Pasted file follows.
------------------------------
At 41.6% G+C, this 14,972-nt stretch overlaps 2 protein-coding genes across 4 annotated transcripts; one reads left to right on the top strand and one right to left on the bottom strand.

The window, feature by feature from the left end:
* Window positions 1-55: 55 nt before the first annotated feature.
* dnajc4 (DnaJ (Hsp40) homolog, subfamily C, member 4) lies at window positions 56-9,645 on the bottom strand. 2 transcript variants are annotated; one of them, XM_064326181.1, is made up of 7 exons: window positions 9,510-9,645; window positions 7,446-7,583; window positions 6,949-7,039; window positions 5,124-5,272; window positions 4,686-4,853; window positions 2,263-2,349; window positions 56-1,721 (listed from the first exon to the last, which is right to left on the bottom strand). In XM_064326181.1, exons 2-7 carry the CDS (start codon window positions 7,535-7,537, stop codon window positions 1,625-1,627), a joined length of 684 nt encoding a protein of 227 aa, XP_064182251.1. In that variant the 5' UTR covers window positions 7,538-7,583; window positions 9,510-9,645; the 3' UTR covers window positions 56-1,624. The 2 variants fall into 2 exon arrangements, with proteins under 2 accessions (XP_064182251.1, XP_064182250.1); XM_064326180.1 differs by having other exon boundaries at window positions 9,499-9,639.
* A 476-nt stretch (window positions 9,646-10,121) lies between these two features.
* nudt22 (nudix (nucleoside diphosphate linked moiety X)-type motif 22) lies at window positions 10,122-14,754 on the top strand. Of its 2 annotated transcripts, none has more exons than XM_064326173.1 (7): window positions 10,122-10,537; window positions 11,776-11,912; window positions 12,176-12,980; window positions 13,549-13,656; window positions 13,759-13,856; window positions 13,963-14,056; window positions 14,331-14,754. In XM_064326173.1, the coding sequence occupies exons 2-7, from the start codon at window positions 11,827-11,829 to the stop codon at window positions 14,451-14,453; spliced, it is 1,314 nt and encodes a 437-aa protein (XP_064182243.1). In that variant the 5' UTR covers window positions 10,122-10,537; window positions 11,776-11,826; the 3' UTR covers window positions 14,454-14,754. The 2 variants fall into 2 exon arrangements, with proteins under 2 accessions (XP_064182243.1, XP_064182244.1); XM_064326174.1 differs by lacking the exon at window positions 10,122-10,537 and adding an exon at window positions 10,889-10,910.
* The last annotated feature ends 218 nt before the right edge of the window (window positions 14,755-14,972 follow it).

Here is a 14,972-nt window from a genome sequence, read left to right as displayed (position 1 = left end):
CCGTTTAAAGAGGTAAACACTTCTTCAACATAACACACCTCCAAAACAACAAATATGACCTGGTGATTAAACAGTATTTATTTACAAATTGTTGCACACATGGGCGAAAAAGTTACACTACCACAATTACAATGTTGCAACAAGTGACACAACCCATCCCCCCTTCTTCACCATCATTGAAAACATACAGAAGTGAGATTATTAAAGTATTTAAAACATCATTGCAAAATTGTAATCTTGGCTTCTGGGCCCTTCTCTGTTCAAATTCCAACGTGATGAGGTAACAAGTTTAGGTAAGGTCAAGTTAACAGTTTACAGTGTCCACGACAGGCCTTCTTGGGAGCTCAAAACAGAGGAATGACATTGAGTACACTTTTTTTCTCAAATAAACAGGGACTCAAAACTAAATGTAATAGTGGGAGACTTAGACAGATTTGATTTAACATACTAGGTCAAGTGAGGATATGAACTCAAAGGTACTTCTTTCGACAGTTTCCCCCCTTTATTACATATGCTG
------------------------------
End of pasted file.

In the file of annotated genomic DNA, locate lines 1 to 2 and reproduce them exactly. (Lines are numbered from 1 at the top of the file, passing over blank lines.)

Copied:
At 41.6% G+C, this 14,972-nt stretch overlaps 2 protein-coding genes across 4 annotated transcripts; one reads left to right on the top strand and one right to left on the bottom strand.

The window, feature by feature from the left end: